Warm-Up Question: What’s the most important thing for every urban student to know? Comment below this blog with your answer.

Teaching urban students, Black students, is my calling. I say this as certainly as I say my own name.  It comes natural.  When I taught high school, it wasn’t so much that I worked hard, though I did. I worked to engage my students. I planned out how to test what they knew, what questions to ask, what reading to assign, what video to watch, where to visit and who I could bring in. I loved my students and I really wanted them to learn and I really wanted to be the best.  Being the best was my main agenda. I can be honest about that. I taught them to want the same. I don’t know if that was right or not, but I don’t know any other way.

Then I burned out. Not like a star exploding in the sky, more like a candle, slowly whittling away. It was public and I held my head high. Lord knows I gave it everything I had. And the Lord knew that it was time to move on. And so I mourned, I’m crying now as I type this, I don’t really know why. No, actually I do. I know it was God who sustained me, I know it was God who walked before me and I know the God I have seen in the schools.

I know God uses me still. I see what He is doing in my city and I’m so humbled to be apart. I’m so amazed at what people have come together. I’m amazed to see what people love, what people try, and what people never give up. I am honored to hear their stories and so I am sharing mine.

I love my people.  I love my city, and I want us to be the best.   I know love covers it all, my mistakes, my judgment, my haughtiness, my fear. I know it is love that keeps me going and I know it is love that I would die for.  Love. I fell in love with being Black in the fifth grade and I never looked back.  All because of a white lady who understood that she was white and understood that her students were Black and she respected where we came from. She taught us to do the same. And it was all real.  And it was all love. And it all happened in the music room. Art. It could all be so simple, but of course it all isn’t.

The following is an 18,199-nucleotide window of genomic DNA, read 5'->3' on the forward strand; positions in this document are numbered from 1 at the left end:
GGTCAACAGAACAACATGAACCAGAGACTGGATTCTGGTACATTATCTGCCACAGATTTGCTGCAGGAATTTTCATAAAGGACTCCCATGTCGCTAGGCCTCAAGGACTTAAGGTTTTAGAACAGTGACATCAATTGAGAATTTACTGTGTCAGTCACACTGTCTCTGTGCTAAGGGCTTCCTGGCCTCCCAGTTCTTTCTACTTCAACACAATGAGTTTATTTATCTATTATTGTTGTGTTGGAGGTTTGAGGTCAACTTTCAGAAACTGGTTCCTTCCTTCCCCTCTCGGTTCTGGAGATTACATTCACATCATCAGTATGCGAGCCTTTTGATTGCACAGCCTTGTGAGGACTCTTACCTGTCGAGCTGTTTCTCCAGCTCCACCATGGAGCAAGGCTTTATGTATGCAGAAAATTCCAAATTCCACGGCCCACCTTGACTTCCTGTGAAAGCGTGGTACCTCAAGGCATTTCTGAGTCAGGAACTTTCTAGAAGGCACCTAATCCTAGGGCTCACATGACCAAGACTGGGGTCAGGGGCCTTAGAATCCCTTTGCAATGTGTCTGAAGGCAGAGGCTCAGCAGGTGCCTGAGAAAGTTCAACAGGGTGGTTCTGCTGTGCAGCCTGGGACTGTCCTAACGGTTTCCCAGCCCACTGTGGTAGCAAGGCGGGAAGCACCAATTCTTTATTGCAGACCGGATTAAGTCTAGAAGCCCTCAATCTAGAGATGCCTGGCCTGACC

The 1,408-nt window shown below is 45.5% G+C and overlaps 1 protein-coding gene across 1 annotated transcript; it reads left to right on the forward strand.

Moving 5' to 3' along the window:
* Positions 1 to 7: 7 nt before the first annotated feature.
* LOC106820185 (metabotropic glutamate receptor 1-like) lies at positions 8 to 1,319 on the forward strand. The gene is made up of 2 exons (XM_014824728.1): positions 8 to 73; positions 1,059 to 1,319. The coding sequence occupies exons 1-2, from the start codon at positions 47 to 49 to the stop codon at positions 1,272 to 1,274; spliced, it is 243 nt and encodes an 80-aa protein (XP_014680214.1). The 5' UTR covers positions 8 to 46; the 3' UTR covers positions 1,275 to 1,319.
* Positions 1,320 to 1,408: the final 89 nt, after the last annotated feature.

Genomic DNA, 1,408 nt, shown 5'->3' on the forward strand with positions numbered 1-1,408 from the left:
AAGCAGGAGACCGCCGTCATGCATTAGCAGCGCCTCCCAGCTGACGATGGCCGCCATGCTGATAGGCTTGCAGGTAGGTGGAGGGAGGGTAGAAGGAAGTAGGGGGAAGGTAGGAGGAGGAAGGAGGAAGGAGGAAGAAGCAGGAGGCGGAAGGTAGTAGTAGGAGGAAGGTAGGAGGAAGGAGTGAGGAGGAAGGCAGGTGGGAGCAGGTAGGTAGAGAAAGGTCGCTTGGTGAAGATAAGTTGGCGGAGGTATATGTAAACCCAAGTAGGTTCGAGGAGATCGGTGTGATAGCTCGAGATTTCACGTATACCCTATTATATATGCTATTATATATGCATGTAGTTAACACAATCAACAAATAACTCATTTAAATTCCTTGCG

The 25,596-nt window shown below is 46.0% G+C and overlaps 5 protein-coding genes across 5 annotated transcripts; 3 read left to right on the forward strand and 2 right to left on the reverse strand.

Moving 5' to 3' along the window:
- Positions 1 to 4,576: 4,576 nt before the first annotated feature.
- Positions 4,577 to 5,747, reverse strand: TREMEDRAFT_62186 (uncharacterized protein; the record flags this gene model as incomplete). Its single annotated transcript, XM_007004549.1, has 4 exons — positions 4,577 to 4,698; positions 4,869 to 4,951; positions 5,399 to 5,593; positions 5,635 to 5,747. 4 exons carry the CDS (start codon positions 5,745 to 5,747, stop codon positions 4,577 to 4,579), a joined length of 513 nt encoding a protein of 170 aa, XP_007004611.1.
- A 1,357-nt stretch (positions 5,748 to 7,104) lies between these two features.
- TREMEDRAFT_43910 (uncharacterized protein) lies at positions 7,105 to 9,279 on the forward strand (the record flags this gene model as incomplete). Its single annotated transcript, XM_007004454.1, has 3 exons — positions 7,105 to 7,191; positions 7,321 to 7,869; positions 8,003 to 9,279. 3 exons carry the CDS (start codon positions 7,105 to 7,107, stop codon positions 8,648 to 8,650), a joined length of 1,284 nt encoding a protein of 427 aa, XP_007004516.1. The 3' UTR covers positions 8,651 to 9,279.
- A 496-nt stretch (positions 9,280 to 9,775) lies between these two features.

If I had a magic wand, I would take all of the pain away. What hurts these kids hold inside.  Lord, please stretch out the hand of Your healing. I was reading the Word earlier. Matthew something, Jesus was healing all of those in His path. I thought “dang, a lot of folks were sick back then, a lot of folks tormented by unclean spirits.” But as I write now I see that we are tormented just the same. Trauma incubated in our history, triple distilled in the now, and fermented in the shattered hope of a future.

But love is stronger still. And so I love even when it hurts and I cry for people I never knew and I cry for people who never knew themselves. I know the Lord hears our cries and I know He is moved by them. I know if we humble ourselves, He will heal the land and I so I will start. Lord, thank You for saving me. Thank You for loving me. Thank You even though I am mostly ungrateful, in a perpetual search for more even as I stand in the midst of treasures.  I swim in love, eat it for breakfast, and sweat it back out. What more then should I want?

Banke Awopetu McCullough


1 Comment

  1. Ciandress Jackson says:


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